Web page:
Jules Jacquemart (aka Jules Ferdinand Jacquemart) (1837–80)
“Plate 53: Gobelet de Sardoine Oriental”, 1865, from the series “Gemmes et Joyaux de la Couronne au Musée du Louvre”, printed by Auguste Delâtre (1822–1907) and published by Henry Barbet de Jouy.
Etching with plate/surface tone on laid paper with full margins (as published).
Size: (sheet) 54.5 x 37.5 cm; (plate) 38.7 x 28.4 cm; (image borderline) 34.4 x 24.3 cm
Inscribed within the image (lower centre) “Jules Jacquemart delin. et Sculpt.”
Lettered above the image (upper left corner) “PL. 53”; (upper centre) “MUSÉE DU LOUVRE.”
Lettered below the image (centre) “Imp. Delȃtre, Paris.”
To see the complete series see Elizabeth Legge gallery: http://www.leggeprints.com/jacquemart/index.htm
Condition: large, flawless impression in near pristine condition (i.e. there are no tears, holes, abrasions, folds or foxing, but there are a couple of small spots) with generous margins.
I am selling this remarkable illustration of a goblet from the Louvre collection for AU$118 (currently US$90.59/EUR82.84/GBP74.13 at the time of this listing) including postage and handling to anywhere in the world. If you are interested in purchasing this large etching of the highest order of technical skill, please contact me (firstname.lastname@example.org) and I will send you a PayPal invoice to make the payment easy.
Sometimes masterpieces of the highest order of technical skill are created with the very simple goal: to illustrate other artworks. Such is the case with this magnificent etching representing a gold and precious stone goblet from the Louvre Museum collection.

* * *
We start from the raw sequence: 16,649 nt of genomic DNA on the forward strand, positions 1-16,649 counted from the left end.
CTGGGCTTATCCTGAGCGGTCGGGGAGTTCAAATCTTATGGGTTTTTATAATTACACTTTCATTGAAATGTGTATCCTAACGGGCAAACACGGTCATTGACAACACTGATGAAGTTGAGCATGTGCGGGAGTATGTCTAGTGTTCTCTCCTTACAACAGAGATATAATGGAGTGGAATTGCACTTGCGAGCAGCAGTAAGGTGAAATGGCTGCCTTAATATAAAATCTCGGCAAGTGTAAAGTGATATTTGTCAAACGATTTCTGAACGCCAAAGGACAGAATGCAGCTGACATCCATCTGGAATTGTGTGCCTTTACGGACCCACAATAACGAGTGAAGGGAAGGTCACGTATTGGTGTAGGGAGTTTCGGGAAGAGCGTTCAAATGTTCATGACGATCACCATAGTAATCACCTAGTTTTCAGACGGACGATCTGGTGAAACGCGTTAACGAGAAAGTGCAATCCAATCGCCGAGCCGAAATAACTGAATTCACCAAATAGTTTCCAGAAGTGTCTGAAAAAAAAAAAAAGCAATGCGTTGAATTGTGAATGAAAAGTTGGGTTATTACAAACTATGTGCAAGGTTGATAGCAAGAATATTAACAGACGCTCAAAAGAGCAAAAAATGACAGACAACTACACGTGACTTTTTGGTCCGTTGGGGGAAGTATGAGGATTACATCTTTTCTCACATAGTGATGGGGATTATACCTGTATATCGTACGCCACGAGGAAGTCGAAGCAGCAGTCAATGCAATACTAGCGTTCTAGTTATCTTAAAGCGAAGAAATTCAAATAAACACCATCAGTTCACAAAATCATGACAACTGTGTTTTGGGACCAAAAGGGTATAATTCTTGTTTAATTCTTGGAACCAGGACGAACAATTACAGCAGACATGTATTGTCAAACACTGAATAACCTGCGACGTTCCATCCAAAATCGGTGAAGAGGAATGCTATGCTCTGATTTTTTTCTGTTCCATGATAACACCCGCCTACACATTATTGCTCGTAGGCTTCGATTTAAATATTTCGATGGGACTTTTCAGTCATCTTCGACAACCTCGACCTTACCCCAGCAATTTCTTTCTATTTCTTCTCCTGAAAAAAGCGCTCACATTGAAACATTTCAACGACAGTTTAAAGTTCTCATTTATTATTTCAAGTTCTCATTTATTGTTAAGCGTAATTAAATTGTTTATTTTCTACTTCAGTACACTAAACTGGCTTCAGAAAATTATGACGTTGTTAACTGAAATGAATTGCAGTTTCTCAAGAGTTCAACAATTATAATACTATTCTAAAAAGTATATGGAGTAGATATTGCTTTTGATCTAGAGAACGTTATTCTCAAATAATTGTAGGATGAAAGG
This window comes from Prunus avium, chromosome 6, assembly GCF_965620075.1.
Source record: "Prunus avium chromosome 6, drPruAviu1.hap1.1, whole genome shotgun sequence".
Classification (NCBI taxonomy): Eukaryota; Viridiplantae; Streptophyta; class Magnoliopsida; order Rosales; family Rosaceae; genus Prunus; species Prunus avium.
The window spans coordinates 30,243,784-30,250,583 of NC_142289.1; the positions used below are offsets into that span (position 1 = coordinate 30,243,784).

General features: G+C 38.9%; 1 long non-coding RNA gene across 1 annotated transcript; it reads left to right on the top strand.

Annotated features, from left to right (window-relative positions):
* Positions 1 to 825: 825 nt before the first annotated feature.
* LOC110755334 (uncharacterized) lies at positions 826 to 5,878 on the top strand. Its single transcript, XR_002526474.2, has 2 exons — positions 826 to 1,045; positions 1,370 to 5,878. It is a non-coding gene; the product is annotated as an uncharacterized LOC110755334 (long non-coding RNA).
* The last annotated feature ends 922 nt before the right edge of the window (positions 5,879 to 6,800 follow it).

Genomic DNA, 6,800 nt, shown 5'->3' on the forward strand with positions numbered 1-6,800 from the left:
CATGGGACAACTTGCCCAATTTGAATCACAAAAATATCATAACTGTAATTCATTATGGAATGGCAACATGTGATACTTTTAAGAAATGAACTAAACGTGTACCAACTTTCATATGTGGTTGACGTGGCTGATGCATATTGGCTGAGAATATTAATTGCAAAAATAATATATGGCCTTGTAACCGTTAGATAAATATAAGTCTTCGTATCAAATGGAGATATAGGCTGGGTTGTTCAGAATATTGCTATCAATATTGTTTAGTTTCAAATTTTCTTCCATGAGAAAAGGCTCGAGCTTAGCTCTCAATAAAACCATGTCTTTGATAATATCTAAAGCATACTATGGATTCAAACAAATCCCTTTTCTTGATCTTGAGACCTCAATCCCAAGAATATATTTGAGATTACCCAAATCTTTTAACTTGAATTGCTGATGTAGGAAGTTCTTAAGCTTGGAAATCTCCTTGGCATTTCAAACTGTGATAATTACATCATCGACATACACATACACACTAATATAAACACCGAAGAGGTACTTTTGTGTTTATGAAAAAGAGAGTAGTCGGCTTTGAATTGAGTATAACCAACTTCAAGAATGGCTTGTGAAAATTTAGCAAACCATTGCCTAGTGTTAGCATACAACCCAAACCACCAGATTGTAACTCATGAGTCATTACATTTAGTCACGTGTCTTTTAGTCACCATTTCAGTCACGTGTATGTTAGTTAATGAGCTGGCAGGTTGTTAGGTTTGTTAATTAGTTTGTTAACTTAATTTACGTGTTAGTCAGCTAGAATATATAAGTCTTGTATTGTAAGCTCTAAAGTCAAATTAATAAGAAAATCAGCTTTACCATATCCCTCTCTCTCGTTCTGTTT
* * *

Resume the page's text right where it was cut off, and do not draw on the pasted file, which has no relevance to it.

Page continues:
Jacquemart is the acknowledged master of the art of reproductive illustration and this perception of his skills is borne out by one of the great connoisseurs of the late 19th and early 20th centuries, Henri Beraldi, who asserts that Jacquemart is “one of the most astonishing etchers of his time and of all times.” In FL Leipnik’s (1924) “A History of French Etching” Beraldi is purported to say that “Jacquemart was the creator of a new ‘genre,’ the rendering of objects of art.” (p. 117). Of course, Jacquemart was not the first to render still-life curios, but as Leipnik points out: “he was certainly the first to portray that aspect of the surface-texture of curios which one may be permitted to call the reflection of the soul of the inanimate object” (ibid).
Leipnik’s notion that Jacquemart could capture the aura of inanimate objects may be a little farfetched, nevertheless, there are very few etchers that have the supreme technical skills of Jacquemart to visually communicate the physical attributes of the different surfaces represented.
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